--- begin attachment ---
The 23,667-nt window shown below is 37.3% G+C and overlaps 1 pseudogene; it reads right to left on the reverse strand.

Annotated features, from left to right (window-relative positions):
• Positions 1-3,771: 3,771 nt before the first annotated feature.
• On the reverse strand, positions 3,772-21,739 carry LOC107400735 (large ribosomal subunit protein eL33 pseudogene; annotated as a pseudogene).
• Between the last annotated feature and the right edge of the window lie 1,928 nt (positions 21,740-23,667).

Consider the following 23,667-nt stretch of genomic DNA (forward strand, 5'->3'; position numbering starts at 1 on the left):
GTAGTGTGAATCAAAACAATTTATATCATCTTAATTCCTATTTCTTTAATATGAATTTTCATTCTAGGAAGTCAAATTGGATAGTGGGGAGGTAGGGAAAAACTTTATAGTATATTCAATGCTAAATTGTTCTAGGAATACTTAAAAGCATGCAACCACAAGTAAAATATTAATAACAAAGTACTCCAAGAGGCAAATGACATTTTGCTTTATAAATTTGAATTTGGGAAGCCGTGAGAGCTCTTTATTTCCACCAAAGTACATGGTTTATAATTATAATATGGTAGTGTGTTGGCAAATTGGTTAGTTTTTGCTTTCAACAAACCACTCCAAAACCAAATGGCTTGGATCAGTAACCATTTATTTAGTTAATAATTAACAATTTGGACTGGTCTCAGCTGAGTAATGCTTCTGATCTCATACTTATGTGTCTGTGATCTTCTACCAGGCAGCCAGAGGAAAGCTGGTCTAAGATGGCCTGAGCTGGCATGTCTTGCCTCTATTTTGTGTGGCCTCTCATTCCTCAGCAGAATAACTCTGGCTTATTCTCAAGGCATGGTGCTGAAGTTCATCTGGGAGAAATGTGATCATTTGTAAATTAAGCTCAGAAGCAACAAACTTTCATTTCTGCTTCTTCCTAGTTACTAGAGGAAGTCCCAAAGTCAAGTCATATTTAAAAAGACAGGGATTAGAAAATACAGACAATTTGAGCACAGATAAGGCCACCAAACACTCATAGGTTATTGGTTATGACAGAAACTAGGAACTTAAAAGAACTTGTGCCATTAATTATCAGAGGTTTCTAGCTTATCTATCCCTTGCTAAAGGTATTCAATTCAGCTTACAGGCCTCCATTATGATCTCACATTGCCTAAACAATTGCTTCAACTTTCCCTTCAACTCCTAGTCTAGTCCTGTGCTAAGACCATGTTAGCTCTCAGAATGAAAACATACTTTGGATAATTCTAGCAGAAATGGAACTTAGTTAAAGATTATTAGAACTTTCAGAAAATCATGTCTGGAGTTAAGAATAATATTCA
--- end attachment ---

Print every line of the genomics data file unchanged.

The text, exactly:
The 23,667-nt window shown below is 37.3% G+C and overlaps 1 pseudogene; it reads right to left on the reverse strand.

Annotated features, from left to right (window-relative positions):
• Positions 1-3,771: 3,771 nt before the first annotated feature.
• On the reverse strand, positions 3,772-21,739 carry LOC107400735 (large ribosomal subunit protein eL33 pseudogene; annotated as a pseudogene).
• Between the last annotated feature and the right edge of the window lie 1,928 nt (positions 21,740-23,667).

Consider the following 23,667-nt stretch of genomic DNA (forward strand, 5'->3'; position numbering starts at 1 on the left):
GTAGTGTGAATCAAAACAATTTATATCATCTTAATTCCTATTTCTTTAATATGAATTTTCATTCTAGGAAGTCAAATTGGATAGTGGGGAGGTAGGGAAAAACTTTATAGTATATTCAATGCTAAATTGTTCTAGGAATACTTAAAAGCATGCAACCACAAGTAAAATATTAATAACAAAGTACTCCAAGAGGCAAATGACATTTTGCTTTATAAATTTGAATTTGGGAAGCCGTGAGAGCTCTTTATTTCCACCAAAGTACATGGTTTATAATTATAATATGGTAGTGTGTTGGCAAATTGGTTAGTTTTTGCTTTCAACAAACCACTCCAAAACCAAATGGCTTGGATCAGTAACCATTTATTTAGTTAATAATTAACAATTTGGACTGGTCTCAGCTGAGTAATGCTTCTGATCTCATACTTATGTGTCTGTGATCTTCTACCAGGCAGCCAGAGGAAAGCTGGTCTAAGATGGCCTGAGCTGGCATGTCTTGCCTCTATTTTGTGTGGCCTCTCATTCCTCAGCAGAATAACTCTGGCTTATTCTCAAGGCATGGTGCTGAAGTTCATCTGGGAGAAATGTGATCATTTGTAAATTAAGCTCAGAAGCAACAAACTTTCATTTCTGCTTCTTCCTAGTTACTAGAGGAAGTCCCAAAGTCAAGTCATATTTAAAAAGACAGGGATTAGAAAATACAGACAATTTGAGCACAGATAAGGCCACCAAACACTCATAGGTTATTGGTTATGACAGAAACTAGGAACTTAAAAGAACTTGTGCCATTAATTATCAGAGGTTTCTAGCTTATCTATCCCTTGCTAAAGGTATTCAATTCAGCTTACAGGCCTCCATTATGATCTCACATTGCCTAAACAATTGCTTCAACTTTCCCTTCAACTCCTAGTCTAGTCCTGTGCTAAGACCATGTTAGCTCTCAGAATGAAAACATACTTTGGATAATTCTAGCAGAAATGGAACTTAGTTAAAGATTATTAGAACTTTCAGAAAATCATGTCTGGAGTTAAGAATAATATTCA